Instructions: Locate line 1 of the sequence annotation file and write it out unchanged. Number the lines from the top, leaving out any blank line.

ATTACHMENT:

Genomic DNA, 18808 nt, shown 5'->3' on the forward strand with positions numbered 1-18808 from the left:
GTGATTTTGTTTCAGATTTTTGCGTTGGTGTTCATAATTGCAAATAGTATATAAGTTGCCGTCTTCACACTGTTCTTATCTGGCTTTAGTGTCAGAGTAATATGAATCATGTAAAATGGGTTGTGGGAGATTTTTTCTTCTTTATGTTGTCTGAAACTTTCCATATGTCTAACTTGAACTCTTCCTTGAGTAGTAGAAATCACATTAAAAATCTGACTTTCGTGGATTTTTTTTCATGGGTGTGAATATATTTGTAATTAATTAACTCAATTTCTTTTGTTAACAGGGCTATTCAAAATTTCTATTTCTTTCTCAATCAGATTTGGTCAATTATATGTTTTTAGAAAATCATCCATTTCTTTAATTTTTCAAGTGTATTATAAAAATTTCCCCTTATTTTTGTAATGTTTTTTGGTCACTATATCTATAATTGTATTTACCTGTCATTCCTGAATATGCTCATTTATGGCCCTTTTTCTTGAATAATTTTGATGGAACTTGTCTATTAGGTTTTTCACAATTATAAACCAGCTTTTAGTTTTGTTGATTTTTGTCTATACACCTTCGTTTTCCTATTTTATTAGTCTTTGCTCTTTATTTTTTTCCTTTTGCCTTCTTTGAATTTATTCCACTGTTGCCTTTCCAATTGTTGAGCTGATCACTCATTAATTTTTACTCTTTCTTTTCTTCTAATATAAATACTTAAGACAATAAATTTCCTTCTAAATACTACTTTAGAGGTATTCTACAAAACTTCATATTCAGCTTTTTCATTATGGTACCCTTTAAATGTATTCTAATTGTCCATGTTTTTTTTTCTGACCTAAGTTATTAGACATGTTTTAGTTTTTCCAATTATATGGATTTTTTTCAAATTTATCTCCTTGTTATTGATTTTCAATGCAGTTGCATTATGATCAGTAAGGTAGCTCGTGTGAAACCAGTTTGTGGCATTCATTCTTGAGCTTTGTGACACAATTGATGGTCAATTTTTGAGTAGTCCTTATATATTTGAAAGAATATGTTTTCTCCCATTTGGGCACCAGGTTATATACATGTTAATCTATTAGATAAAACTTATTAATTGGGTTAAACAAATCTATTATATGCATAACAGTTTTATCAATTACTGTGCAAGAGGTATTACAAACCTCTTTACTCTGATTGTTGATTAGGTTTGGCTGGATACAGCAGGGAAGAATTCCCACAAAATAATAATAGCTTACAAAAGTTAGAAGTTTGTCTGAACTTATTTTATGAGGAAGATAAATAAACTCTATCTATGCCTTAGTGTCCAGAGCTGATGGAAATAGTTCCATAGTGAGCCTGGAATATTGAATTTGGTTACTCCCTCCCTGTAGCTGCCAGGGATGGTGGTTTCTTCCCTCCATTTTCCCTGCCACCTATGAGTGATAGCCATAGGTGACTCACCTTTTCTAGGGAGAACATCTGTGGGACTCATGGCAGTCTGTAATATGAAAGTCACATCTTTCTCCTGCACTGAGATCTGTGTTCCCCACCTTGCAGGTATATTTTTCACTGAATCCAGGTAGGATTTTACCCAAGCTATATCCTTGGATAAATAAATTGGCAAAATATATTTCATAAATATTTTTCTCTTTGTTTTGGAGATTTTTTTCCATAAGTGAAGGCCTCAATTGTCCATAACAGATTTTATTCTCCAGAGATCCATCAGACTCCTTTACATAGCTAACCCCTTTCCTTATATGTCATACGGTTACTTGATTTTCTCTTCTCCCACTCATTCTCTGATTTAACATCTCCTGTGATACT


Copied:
Genomic DNA, 18808 nt, shown 5'->3' on the forward strand with positions numbered 1-18808 from the left: